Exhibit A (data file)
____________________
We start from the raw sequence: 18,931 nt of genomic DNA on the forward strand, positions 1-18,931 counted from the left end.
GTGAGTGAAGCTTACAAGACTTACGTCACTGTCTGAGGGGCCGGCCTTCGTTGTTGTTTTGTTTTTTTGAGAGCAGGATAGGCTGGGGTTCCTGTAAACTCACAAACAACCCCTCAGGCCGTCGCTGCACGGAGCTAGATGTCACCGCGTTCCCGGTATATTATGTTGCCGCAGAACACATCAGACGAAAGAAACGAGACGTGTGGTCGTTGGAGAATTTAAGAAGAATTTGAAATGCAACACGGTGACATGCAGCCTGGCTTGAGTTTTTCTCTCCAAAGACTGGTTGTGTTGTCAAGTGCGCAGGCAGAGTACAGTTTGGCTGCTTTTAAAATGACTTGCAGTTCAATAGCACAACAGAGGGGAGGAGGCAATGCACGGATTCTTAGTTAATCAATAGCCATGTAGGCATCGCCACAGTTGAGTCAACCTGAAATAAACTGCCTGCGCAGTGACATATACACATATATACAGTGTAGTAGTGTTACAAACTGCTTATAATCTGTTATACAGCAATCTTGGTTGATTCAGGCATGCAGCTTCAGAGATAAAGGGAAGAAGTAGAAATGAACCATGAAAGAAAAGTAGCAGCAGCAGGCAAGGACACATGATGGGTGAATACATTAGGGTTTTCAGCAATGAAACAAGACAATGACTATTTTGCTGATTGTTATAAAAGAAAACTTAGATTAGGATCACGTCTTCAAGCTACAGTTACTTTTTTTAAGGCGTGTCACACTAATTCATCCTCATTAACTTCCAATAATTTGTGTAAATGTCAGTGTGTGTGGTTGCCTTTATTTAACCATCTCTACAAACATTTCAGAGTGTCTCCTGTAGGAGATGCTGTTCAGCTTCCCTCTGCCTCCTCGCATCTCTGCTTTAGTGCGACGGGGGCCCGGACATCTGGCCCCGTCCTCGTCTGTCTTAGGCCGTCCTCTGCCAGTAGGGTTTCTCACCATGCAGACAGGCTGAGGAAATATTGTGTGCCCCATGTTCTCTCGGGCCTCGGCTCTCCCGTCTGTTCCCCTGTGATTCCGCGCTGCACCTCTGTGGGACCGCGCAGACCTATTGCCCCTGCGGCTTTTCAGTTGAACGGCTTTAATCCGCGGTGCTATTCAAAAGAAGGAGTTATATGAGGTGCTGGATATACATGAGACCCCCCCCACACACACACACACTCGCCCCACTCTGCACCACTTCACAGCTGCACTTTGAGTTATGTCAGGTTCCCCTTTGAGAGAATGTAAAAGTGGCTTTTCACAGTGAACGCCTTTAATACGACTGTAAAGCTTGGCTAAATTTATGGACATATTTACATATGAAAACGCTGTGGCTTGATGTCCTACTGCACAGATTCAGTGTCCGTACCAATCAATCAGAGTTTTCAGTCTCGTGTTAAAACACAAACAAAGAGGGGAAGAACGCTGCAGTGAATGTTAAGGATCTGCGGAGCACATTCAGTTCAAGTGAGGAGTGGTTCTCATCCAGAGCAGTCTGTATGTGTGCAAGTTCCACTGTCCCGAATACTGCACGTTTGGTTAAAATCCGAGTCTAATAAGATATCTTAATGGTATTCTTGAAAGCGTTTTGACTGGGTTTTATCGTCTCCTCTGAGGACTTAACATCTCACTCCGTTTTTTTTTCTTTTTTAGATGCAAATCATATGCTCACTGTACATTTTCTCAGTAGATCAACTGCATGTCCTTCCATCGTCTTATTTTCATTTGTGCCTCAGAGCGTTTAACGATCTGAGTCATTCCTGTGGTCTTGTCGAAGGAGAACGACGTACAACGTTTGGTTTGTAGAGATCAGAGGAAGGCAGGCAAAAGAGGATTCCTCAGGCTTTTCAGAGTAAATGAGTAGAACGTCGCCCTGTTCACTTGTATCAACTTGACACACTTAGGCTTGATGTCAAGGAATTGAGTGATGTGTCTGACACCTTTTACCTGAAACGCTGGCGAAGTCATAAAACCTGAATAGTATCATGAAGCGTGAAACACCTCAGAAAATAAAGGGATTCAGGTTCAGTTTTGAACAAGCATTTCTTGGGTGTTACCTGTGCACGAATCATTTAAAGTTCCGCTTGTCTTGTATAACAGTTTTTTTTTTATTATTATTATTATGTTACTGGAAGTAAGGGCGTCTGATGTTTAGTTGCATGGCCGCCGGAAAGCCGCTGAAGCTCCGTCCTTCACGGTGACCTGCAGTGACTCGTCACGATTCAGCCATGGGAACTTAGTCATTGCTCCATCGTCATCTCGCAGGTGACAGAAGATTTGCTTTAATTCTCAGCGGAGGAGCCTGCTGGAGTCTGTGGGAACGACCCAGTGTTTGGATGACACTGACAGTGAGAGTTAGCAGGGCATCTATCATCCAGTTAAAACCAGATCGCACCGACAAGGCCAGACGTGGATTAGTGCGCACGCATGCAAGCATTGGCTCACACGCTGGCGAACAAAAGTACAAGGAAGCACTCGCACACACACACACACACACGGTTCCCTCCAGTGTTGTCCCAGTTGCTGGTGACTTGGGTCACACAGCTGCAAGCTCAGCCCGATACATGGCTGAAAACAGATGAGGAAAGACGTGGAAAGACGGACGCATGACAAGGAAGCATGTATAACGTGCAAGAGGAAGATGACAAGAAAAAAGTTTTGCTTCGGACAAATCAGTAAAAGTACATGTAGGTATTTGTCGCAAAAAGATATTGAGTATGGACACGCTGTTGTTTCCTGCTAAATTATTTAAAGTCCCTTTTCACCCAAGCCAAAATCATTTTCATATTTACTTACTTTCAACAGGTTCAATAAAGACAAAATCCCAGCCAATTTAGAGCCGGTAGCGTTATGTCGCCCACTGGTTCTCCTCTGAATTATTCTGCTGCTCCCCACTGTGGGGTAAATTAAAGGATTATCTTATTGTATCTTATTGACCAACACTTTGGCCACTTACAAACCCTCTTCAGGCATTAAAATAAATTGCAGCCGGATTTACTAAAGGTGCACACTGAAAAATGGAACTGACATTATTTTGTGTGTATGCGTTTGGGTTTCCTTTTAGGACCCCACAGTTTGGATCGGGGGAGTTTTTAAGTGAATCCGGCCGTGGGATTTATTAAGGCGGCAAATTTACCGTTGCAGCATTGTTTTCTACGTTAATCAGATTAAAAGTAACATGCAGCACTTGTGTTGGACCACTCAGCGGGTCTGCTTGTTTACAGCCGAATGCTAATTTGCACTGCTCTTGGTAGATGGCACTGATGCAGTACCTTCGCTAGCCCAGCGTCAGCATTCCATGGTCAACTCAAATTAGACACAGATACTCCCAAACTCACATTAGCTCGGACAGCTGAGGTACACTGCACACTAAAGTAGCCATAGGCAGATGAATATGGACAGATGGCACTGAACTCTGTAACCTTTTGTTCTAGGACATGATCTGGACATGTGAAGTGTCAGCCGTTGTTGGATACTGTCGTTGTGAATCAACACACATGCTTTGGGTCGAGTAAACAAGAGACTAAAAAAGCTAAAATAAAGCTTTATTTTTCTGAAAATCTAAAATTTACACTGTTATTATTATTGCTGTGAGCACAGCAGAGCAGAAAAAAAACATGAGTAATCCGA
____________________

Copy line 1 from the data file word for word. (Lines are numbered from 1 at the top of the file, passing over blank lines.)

We start from the raw sequence: 18,931 nt of genomic DNA on the forward strand, positions 1-18,931 counted from the left end.